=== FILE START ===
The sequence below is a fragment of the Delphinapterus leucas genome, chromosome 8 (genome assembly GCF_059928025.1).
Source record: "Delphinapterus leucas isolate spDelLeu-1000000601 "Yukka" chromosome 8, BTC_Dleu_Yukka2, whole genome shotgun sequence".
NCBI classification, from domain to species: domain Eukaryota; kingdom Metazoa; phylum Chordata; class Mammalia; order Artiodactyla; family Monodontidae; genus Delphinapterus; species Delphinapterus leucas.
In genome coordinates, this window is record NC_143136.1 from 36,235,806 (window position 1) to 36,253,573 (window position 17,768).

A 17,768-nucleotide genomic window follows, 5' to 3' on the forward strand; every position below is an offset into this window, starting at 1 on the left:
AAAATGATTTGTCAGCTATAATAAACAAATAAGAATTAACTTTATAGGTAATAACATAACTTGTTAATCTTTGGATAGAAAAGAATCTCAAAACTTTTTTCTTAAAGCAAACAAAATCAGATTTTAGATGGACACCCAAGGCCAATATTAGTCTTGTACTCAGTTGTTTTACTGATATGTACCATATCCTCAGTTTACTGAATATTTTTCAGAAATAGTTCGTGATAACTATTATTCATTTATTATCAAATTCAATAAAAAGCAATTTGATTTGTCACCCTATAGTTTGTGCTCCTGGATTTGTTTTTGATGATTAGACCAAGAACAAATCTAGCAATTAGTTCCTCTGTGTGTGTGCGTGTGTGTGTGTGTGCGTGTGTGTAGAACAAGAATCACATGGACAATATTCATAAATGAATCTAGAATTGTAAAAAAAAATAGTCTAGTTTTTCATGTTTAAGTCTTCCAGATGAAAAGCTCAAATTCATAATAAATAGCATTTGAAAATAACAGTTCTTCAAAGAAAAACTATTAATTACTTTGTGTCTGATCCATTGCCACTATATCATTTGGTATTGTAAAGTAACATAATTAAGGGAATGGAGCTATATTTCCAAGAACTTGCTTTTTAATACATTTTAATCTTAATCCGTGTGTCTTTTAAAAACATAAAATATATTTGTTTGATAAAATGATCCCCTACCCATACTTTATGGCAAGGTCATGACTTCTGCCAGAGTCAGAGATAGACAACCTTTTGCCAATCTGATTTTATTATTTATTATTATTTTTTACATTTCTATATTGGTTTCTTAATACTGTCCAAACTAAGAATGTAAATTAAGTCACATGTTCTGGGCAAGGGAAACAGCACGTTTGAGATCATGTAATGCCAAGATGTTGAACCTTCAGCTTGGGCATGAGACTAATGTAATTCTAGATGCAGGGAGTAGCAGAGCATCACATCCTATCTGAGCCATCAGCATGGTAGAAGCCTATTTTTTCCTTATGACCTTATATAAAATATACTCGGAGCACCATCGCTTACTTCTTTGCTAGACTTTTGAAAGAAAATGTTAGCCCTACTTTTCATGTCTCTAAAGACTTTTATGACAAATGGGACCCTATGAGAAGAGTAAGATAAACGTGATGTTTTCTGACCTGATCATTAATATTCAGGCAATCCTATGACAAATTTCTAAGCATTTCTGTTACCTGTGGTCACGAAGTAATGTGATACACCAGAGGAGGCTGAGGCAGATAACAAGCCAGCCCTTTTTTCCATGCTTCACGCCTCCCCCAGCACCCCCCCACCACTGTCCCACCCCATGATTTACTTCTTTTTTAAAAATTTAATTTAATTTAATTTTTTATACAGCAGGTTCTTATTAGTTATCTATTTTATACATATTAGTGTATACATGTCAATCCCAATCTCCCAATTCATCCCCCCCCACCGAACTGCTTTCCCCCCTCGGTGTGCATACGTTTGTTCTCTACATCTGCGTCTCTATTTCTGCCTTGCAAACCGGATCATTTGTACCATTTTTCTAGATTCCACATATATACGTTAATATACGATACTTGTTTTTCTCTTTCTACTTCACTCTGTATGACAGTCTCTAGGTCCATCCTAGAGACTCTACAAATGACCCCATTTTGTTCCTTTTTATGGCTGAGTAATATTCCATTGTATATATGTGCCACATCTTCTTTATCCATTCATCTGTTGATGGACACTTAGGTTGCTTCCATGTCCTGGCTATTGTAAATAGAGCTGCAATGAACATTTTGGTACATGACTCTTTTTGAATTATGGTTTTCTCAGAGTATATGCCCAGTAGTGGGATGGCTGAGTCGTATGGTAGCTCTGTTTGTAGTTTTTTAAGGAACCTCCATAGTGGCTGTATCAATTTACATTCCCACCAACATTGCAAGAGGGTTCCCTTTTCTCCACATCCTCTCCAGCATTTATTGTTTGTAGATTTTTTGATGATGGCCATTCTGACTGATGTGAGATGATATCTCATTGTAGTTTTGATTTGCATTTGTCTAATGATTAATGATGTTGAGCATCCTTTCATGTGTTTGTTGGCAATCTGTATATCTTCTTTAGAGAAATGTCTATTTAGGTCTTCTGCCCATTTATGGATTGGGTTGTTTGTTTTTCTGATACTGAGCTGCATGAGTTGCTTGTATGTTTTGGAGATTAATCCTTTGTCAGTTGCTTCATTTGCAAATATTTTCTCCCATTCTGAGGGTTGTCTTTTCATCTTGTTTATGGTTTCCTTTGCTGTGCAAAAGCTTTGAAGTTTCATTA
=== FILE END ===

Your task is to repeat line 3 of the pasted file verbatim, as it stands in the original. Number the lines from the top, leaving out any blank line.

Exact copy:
NCBI classification, from domain to species: domain Eukaryota; kingdom Metazoa; phylum Chordata; class Mammalia; order Artiodactyla; family Monodontidae; genus Delphinapterus; species Delphinapterus leucas.